With all this done your tree should be off to a good start and growing well. Now you need to protect it from various hazards. One that kills off a lot of avocadoes is frost. Even areas that usually never fall below freezing can have the occasional frost. In general Mexican avocados can survive the occasional drop to about 20°F, and Guatemalan varieties will be fine for short periods at around 25-30°F; West Indian avocadoes won’t tolerate frost at all, so we don’t recommend those for planting in the USA: If the weather forecast tells you colder weather is on the way don’t give up though; there are a few things you can do to protect your tree. The first is to build a mound of soil at least six to eight inches deep around the base of the trunk to give some more insulation. If you have time, water it thoroughly. Then look at keeping the cold out as much as possible. Screen the tree from cold winds if possible. Small, young trees are most vulnerable to frost so cover it with a blanket or tarp during the night (but make sure to remove the cover in the morning). Placing a small camping lantern or a light bulb under the cover will also help; often it’s enough to keep the air around the tree just above freezing.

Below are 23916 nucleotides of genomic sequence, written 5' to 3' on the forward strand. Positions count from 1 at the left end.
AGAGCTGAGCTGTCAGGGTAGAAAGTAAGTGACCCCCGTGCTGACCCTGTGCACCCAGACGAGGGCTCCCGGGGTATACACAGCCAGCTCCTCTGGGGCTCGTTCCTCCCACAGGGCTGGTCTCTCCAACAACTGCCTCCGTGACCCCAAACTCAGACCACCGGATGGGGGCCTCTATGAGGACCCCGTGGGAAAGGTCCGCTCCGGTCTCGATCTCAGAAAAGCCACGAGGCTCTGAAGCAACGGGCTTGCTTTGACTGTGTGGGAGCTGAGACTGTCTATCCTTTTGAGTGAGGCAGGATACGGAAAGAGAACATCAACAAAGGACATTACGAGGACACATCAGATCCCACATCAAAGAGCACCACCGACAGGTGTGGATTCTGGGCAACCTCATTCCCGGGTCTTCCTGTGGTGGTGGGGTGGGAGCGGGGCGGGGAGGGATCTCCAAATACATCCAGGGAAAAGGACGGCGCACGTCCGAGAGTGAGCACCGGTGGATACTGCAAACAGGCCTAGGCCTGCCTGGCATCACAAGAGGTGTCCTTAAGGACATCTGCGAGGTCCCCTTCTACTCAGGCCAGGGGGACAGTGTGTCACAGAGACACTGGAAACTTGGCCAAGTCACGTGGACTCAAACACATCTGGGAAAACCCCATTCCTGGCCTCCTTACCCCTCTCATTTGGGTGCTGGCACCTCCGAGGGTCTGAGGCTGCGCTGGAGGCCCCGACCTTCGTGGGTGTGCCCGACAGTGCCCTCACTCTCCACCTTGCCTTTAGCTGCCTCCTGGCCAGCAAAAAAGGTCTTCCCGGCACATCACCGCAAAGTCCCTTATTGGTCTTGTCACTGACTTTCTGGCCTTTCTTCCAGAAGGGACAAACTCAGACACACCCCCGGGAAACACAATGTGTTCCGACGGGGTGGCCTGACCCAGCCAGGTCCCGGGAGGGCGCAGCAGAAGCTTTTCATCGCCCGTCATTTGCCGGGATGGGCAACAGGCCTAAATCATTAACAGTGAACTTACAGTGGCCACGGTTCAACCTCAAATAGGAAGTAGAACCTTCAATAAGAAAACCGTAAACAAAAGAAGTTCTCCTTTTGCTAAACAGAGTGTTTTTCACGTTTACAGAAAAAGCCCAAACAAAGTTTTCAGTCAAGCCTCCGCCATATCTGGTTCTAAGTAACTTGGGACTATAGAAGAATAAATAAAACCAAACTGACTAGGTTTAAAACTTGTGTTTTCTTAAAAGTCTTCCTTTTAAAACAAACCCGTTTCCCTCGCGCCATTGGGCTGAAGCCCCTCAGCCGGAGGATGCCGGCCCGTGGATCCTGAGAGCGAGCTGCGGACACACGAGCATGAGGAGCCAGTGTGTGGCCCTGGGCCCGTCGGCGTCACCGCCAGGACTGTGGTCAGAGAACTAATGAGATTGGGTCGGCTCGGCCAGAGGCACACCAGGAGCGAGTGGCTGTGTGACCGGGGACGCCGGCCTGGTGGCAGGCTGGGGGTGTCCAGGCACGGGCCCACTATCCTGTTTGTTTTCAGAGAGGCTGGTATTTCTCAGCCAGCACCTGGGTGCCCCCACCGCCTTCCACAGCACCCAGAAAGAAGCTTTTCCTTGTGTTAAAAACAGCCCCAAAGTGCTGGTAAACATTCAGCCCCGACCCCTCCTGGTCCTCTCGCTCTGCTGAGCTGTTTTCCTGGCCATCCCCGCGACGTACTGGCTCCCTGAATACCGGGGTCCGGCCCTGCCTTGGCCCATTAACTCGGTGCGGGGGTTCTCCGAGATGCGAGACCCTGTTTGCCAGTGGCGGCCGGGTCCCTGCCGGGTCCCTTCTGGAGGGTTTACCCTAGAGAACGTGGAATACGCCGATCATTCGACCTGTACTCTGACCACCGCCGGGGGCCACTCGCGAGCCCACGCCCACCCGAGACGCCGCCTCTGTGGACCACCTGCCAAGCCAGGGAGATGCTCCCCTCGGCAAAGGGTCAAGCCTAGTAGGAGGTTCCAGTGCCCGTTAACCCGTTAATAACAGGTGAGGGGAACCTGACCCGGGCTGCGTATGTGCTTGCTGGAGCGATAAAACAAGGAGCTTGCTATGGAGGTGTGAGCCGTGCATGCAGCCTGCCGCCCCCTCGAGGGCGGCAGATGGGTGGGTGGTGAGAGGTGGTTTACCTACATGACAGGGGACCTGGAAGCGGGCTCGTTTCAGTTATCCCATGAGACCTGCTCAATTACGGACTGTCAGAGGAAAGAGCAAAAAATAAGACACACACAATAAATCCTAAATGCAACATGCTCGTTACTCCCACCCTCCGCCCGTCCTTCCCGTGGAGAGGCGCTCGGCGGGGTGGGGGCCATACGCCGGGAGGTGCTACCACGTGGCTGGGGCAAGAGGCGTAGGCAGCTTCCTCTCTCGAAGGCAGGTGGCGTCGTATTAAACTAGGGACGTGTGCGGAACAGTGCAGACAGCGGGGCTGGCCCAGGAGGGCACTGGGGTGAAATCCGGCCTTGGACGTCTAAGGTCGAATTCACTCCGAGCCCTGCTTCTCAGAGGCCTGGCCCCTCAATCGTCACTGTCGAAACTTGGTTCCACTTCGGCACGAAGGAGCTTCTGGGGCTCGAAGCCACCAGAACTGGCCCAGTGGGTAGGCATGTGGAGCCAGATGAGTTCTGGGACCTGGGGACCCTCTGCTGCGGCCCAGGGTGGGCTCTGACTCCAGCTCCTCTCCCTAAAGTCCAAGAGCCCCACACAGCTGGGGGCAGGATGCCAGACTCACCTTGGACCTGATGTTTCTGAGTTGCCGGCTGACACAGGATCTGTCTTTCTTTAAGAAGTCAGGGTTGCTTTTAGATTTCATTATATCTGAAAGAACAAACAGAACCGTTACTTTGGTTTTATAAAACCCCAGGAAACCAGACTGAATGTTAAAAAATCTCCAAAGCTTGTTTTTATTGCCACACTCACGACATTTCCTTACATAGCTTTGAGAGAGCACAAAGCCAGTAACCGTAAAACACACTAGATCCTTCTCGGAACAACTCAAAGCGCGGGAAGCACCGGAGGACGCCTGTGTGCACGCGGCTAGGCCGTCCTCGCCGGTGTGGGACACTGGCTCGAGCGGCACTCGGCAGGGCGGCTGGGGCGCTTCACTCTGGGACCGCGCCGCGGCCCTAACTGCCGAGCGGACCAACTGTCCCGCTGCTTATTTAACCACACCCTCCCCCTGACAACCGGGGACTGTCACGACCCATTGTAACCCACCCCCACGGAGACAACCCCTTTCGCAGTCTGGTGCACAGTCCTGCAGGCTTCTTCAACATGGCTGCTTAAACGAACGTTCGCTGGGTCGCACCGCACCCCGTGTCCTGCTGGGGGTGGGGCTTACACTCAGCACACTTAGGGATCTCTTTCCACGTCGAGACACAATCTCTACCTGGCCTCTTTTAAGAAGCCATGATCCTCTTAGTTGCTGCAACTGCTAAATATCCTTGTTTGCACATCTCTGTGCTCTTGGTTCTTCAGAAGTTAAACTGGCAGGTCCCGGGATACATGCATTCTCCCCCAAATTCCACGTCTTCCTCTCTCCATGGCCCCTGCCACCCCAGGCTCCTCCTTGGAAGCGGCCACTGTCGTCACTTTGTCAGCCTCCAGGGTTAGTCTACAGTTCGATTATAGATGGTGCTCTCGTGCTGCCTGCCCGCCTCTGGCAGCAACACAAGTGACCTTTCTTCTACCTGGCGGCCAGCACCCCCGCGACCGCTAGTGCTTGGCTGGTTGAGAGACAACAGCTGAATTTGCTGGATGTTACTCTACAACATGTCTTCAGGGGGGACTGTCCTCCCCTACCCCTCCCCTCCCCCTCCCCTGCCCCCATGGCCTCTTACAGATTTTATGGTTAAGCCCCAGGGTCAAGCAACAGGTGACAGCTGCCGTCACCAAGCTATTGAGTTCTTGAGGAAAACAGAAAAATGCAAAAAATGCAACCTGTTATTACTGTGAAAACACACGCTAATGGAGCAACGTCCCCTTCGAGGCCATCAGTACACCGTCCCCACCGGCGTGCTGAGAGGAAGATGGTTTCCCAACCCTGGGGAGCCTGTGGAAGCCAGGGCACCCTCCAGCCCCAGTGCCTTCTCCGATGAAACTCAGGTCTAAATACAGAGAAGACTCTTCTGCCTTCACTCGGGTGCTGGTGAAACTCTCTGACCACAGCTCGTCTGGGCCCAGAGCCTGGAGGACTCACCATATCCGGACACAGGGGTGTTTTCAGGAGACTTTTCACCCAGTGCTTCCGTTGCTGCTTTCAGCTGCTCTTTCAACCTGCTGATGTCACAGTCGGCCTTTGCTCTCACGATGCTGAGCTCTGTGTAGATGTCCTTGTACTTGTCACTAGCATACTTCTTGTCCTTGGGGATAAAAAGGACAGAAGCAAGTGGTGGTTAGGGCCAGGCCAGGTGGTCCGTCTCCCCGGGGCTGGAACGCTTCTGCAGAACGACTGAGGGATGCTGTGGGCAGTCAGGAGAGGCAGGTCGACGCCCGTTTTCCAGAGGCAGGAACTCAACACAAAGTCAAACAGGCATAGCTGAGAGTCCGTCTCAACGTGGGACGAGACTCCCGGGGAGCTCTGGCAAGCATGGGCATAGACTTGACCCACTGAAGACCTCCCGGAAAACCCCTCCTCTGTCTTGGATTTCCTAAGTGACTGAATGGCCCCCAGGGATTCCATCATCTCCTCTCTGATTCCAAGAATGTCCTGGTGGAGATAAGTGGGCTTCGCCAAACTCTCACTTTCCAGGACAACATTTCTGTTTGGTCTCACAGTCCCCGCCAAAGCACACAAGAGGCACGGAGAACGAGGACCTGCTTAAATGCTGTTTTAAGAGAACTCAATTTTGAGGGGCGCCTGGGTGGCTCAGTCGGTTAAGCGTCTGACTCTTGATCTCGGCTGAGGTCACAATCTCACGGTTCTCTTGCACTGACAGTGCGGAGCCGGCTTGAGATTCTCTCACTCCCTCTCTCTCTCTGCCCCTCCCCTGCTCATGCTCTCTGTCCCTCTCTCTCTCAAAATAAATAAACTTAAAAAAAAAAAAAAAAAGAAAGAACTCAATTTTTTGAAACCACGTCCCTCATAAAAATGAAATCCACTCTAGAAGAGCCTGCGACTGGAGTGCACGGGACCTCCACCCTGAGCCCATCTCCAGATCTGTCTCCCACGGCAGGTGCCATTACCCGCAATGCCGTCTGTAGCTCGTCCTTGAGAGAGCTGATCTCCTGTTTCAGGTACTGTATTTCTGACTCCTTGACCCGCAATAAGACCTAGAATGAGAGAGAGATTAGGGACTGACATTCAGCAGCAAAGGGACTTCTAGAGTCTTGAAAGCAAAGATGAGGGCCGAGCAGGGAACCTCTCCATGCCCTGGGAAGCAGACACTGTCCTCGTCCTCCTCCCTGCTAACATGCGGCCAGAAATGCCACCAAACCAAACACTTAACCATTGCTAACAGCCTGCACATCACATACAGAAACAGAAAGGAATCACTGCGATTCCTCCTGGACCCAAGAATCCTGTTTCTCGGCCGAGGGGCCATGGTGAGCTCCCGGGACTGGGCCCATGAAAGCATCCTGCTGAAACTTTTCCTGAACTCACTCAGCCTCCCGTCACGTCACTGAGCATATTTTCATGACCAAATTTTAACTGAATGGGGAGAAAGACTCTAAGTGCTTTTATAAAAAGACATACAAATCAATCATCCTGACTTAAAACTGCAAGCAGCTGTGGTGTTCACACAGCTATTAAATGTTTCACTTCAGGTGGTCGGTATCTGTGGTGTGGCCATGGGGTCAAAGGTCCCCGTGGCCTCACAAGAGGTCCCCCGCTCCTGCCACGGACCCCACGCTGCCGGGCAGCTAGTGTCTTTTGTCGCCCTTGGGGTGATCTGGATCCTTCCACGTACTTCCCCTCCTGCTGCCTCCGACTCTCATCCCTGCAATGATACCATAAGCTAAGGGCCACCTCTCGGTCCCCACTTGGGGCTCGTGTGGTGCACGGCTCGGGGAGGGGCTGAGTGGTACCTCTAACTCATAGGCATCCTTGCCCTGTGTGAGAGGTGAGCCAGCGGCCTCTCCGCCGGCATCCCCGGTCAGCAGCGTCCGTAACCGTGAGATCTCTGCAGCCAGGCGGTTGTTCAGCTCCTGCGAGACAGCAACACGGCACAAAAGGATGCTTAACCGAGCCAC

There are a few diseases and pests that can affect avocado trees. The most common is root rot, and usually that’s caused by excessive watering. Here are some of the others:
- Canker – this can be deadly if it affects the trunk, but on branches it’s usually cosmetic. Prune badly affected areas where possible.
- Fruit rot – As the name suggests this affects the ripening fruit. It’s caused by a fungus and spread by poor maintenance; stressed trees are more vulnerable. Clear away plant debris from around the tree, as this can be a reservoir of fungal spores that will infect your next crop. Be sure to pick all the fruit at harvest time, too; leaving any on the tree will increase the risk.
- Sunblotch – This isn’t caused by the sun; it’s a viroid infection that can cause reduced yield and unsightly disfiguration and yellowing. It’s also incurable, so protect your avocado crop by buying certified disease-free trees.
- Borers – These often colonize avocado trees, and can cause serious sap loss. A bad infestation can even weaken branches enough that they break under the weight of fruit. Check your trees regularly for borer holes; prune any infected branches and dispose of them away from your tree, then treat it with insecticidal soap.
- Thrips – These tiny insects like to nibble the fruit, causing scarring. Eliminate them with dormant oil or pyrethrin.
Avocadoes do need some care and attention, but for a subtropical fruit they’re actually not that hard to grow. The main thing is to water and fertilize properly, and like any tree they benefit from regular checks for pests and disease. Stay on top of that and soon they’ll be rewarding you with an annual crop of tasty, nutritious fruit.